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  1. #221
    Sirius Glass's Avatar
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    Quote Originally Posted by spijker View Post
    Just wondering; who on APUG makes high quality backups/copies on FILM of his/her negatives and slides and stores those at a different location than at home. So that if your house burns down, gets flooded or totally shredded in a storm or tornado, you still have your backups and you haven't lost all those years of your photographic efforts? Easy to do with digital; a 1..3 TB portable hard dive is small and fairly cheap. Do a backup every week and keep it for example at work. And when you buy that new computer anyway, it comes with a much bigger hard drive than the old computer. Enough space to move your old files over and add more. And if you're smart, you put 2 hard drives in a mirror configuration in the new computer. If one drive fails, you still have the other plus the external backup.
    Not me.

    Quote Originally Posted by spijker View Post
    Come on people, film and digital both have their pros and cons but neither is superior. Just enjoy the pros of both, live with the cons of both and stop comparing the two. In the end it's the image/photograph/print that counts, the medium and process are irrelevant. Is a nice painting superior to a nice photograph?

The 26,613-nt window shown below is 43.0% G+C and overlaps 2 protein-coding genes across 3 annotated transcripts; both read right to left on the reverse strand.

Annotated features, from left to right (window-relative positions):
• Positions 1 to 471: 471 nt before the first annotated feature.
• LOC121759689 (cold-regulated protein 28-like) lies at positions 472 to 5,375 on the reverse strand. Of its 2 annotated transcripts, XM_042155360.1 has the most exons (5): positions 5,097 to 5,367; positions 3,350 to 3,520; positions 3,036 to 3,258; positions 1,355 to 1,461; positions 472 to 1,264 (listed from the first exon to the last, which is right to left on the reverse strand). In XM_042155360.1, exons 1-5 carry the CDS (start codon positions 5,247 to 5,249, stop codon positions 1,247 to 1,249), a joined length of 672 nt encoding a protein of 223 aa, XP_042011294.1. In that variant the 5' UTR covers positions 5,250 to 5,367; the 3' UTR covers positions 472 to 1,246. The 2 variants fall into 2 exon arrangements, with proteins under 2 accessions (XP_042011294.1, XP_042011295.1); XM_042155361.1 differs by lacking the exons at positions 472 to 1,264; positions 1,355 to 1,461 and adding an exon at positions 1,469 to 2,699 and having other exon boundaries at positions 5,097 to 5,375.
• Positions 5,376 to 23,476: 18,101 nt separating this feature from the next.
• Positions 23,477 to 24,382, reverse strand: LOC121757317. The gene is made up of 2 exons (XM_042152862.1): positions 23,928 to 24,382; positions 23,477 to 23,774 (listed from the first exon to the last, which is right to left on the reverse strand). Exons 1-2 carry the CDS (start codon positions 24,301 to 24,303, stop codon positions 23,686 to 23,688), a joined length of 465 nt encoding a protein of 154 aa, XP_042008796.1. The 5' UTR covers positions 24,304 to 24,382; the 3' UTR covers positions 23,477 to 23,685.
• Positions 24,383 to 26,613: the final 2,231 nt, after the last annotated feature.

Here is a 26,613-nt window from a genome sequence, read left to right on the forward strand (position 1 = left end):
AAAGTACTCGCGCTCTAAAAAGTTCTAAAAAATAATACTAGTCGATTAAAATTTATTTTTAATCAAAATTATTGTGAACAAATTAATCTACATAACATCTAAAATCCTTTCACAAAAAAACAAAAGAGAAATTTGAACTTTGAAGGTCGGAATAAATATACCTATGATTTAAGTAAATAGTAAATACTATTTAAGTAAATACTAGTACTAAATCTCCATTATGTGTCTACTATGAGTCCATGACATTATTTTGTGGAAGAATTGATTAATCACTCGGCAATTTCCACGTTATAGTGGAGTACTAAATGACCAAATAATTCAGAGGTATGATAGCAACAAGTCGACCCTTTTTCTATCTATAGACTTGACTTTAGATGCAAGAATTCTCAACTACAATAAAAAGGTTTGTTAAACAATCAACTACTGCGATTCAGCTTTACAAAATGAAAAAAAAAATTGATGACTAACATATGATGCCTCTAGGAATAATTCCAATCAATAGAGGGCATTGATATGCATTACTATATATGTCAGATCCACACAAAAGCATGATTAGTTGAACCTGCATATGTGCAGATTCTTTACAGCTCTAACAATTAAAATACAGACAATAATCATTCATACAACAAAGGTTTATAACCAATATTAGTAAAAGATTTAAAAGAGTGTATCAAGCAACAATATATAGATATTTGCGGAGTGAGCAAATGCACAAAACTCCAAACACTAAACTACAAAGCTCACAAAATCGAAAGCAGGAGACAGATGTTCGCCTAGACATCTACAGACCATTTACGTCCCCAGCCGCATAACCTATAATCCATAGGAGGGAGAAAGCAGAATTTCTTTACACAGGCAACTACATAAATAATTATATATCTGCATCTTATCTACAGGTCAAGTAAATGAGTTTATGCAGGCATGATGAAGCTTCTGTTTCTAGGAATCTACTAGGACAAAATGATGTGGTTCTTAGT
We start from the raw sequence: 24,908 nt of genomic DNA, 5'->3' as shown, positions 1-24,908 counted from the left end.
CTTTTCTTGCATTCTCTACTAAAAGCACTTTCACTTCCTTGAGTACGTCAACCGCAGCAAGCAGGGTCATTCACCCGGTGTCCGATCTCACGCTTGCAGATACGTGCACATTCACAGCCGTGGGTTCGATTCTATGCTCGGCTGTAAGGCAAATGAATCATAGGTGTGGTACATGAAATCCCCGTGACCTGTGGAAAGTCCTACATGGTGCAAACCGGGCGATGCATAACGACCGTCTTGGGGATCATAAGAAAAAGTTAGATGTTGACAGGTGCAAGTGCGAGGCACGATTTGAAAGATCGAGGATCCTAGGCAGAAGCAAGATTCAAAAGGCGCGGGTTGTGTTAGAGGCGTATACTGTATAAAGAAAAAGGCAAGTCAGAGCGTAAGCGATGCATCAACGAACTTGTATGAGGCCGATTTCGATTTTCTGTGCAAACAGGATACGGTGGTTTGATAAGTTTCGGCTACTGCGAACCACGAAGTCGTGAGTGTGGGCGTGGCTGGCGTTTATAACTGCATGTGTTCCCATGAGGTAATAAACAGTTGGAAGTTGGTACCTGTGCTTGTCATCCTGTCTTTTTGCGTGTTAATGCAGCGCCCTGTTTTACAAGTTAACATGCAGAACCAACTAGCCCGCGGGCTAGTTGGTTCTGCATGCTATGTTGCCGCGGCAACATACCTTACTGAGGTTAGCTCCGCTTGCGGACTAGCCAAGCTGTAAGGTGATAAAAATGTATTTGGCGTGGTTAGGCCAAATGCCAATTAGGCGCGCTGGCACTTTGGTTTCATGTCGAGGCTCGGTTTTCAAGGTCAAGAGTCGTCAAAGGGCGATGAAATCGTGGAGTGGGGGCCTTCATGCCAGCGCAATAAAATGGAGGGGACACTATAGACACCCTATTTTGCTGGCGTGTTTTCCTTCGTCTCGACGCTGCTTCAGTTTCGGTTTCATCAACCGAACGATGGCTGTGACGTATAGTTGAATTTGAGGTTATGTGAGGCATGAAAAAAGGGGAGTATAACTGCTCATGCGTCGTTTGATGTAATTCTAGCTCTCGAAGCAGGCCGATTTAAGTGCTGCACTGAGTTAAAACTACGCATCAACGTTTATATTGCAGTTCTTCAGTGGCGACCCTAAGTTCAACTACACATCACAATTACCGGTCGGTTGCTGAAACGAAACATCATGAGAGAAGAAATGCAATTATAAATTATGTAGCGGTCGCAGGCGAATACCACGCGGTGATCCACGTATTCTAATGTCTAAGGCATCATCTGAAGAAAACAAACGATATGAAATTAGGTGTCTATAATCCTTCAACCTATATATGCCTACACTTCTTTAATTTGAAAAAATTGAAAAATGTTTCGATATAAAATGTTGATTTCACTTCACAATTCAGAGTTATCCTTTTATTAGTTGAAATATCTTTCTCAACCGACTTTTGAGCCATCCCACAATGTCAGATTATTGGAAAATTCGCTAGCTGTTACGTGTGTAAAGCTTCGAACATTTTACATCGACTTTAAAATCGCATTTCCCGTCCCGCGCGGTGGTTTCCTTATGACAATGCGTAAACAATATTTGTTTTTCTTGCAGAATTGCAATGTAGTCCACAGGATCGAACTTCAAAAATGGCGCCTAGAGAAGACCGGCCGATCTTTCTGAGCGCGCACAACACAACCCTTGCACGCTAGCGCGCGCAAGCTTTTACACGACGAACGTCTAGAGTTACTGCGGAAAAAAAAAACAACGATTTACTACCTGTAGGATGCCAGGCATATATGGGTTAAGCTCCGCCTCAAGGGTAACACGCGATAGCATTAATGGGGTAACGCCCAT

No, Film clearly is archival; digital clearly is not archival.
    Warning!! Handling a Hasselblad can be harmful to your financial well being!

    Nothing beats a great piece of glass!

    I leave the digital work for the urologists and proctologists.

  2. #222

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    My negatives are all (50 years worth) in a fireproof rated document safe. No back ups needed.

    Now your hard drive backup is only as good as the technology you read the drive with.

    My old DOS files on 5 1/4" floppies are history just as all my old tax info on 8" floppies, never to be recovered regardless of how many Chyane taspes it was backed to and my mainframe IBM computer 10" reel tapes will never be seen again... Those were my backups... All out dated technology not worth recovering because it would cost too much to chase so many years, and i really have no idea what is on any of my backups since i have no way to selectively preview the data to be converted.

    So even if you backed to a raid server, it will all be worthless in 50 years unless you chase technology n convert every image you own to the most recent technology. How many BETA vcr tapes did you convert to VHS.. then to DVD then to Blue Ray, then n then n then... compounding each time you convert.... Just not worth the head ache.

    So my valued work is always done on film, my fun pix are digital but regarded as disposabe n worthless to me.

    But i am not making an argument which is better, just which medium has archival value n proven longevity.

    I don't make my living from photography but if i did, digital would be my number one choice.... Fast n easy!
    Anyone can make a Digital print, but only a photographer can make a photograph.

  3. #223
    KEK